“Scientists all over the world are working at an unprecedented rate towards understanding how this virus specifically hijacks the normally protective biological mechanisms,” Dr Sehgal said.

“We hope that this would help in the development of more effective, precise and safer treatments for COVID-19 in the near future.”

Effects on the heart

Clots can cause heart attacks, but the study authors explain that the virus attacks the heart in other ways.

“The mechanism of heart damage is currently unclear, as the virus has not been frequently isolated from the heart tissue in autopsy cases,” Dr Gupta said.

The heart muscle may be damaged by systemic inflammation and the accompanying cytokine release — a flood of immune cells that normally clears up infected cells —but can spiral out of control in severe COVID-19 cases.

During the early stages of the pandemic, despite the degree of heart damage, physicians were not able to use the diagnostic and therapeutic strategies that they normally would — including heart biopsies and cardiac catheterisations — given the need to protect personnel and patients from viral transmission. This has changed as the disease prevalence in New York CIty has reduced.

Kidney failure

Another surprising finding was the high proportion of COVID-19 patients in the ICU with acute kidney damage.

The ACE2 receptor used by the virus to gain entry into the cells is found in high concentrations in the kidney and could likely be responsible for renal damage. Studies in China reported renal complications, and in New York City clinicians saw renal failure in up to 50% of patients in the ICU.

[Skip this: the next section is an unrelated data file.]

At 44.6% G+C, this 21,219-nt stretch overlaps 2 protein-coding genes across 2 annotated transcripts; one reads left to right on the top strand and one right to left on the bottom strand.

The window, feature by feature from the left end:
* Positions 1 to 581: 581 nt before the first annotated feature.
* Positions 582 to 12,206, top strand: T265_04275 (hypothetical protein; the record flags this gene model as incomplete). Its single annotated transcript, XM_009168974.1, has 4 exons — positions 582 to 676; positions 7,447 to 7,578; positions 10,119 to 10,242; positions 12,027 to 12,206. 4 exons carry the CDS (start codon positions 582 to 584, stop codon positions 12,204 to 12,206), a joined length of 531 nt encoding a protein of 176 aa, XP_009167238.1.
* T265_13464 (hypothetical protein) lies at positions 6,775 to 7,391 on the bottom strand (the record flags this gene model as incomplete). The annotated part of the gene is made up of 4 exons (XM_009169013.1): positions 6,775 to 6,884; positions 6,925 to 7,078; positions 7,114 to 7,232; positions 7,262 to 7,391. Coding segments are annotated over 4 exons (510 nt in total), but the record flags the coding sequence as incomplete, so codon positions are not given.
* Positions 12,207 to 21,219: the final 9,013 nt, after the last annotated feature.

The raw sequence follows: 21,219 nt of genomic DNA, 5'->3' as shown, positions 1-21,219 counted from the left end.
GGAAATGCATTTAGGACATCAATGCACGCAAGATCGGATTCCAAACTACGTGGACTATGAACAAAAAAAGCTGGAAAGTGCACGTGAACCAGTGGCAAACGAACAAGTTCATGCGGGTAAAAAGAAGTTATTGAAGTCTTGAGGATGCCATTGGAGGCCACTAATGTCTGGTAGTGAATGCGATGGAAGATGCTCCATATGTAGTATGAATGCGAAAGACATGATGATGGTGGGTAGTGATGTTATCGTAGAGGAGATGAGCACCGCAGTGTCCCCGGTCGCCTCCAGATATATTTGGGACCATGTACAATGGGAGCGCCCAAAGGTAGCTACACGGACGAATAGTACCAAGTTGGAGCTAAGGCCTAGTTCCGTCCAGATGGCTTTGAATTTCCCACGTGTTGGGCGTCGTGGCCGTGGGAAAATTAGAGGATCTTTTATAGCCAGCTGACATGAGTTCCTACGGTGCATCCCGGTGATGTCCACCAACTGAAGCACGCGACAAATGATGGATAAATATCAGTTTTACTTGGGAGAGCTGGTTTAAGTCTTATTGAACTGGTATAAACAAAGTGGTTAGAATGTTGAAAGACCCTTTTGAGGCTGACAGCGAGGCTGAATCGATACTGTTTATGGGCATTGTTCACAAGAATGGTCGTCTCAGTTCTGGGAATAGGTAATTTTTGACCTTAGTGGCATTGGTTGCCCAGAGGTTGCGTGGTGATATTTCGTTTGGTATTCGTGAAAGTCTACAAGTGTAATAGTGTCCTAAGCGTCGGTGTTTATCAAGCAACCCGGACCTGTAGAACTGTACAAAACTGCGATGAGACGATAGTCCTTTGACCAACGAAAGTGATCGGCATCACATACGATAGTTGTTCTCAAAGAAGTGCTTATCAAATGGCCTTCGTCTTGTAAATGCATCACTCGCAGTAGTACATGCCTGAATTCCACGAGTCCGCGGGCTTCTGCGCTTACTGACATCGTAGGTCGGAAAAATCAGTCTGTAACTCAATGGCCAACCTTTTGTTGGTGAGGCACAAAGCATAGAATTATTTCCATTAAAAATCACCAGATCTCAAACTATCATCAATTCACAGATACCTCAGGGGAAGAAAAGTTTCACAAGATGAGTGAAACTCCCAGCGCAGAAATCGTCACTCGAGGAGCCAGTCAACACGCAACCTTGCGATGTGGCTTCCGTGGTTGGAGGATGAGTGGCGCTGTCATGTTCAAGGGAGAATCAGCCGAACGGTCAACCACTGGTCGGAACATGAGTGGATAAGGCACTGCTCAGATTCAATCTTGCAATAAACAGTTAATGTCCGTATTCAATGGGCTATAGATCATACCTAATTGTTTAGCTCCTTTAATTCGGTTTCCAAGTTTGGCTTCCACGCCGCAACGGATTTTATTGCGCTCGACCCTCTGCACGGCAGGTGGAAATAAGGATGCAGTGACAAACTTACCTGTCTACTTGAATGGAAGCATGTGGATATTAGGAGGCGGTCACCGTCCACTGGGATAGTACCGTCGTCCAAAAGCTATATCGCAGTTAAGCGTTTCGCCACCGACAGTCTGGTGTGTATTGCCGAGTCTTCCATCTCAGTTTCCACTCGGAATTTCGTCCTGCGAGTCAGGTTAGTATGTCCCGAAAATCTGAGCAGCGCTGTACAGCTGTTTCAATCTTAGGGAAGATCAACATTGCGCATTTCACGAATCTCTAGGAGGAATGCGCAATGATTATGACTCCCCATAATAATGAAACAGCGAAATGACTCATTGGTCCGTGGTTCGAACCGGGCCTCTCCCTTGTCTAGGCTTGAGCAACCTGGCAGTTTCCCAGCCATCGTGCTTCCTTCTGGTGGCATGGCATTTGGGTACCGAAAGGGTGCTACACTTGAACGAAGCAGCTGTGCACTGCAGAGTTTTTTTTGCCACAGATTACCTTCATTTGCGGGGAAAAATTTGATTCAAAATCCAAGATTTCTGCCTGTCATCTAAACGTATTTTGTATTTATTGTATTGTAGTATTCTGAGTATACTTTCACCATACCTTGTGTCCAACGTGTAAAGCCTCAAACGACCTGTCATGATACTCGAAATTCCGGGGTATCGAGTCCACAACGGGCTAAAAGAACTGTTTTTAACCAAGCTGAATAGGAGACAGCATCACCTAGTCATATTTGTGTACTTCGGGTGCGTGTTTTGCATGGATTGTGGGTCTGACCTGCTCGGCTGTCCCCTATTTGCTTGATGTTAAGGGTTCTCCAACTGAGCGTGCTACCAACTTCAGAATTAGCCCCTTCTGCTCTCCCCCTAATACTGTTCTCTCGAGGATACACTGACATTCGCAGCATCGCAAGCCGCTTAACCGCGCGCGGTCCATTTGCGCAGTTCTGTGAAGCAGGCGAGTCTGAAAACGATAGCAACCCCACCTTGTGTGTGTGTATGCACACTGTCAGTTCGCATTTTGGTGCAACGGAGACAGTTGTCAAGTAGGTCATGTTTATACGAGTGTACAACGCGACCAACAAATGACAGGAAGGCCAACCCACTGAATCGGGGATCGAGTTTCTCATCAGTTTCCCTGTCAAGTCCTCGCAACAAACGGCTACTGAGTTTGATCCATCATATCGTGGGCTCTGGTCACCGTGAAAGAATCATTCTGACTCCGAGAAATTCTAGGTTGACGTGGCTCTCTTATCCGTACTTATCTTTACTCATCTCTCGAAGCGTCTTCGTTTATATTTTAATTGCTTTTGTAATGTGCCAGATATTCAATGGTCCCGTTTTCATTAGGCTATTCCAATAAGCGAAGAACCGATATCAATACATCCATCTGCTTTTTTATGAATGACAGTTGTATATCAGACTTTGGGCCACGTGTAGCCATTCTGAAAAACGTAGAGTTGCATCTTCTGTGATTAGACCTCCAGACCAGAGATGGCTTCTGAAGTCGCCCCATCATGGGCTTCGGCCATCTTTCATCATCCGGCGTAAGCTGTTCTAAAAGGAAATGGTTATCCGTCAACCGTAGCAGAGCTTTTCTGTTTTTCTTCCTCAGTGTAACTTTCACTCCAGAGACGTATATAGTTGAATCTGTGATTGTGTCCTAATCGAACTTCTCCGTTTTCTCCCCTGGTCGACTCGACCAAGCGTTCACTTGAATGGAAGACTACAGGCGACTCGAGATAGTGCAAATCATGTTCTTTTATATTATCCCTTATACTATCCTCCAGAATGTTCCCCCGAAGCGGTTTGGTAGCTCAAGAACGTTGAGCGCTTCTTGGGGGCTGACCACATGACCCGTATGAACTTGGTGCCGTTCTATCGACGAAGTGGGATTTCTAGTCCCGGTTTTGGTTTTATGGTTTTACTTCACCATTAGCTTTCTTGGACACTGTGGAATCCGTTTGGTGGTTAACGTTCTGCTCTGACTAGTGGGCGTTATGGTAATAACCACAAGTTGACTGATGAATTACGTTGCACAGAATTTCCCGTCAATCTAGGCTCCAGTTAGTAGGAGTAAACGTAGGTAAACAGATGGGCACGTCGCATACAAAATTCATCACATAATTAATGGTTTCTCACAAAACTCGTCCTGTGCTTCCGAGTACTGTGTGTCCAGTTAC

“About 5–10% of patients needed dialysis. That’s a very high number,” Dr Gupta said.

Data regarding long-term renal damage is currently lacking, but a significant proportion of patients will likely go on to require permanent dialysis.

CUIMC cardiology fellow Dr Mahesh Madhavan said, “Future studies following patients who experienced complications during hospitalisations for COVID-19 will be crucial.”

Neurological effects

Neurological symptoms, including headache, dizziness, fatigue and loss of smell, may occur in about one-third of patients with COVID-19. More concerning, strokes caused by blood clots occur in up to 6% of severe cases and delirium in 8–9%.

“COVID-19 patients can be intubated for two to three weeks; a quarter require ventilators for 30 or more days,” Dr Gupta said.

“These are very prolonged intubations, and patients need a lot of sedation. ‘ICU delirium’ was a well-known condition before COVID, and the hallucinations may be less an effect of the virus and more an effect of the prolonged sedation.”

Dr Madhavan added, “This virus is unusual and it’s hard not to take a step back and not be impressed by how many manifestations it has on the human body.

“Despite our subspecialty training, as internists, it’s our job to keep all organ systems in mind when caring for the patients in front of us. We hope that our review, observations and recommendations can help other clinicians where cases are now surging.”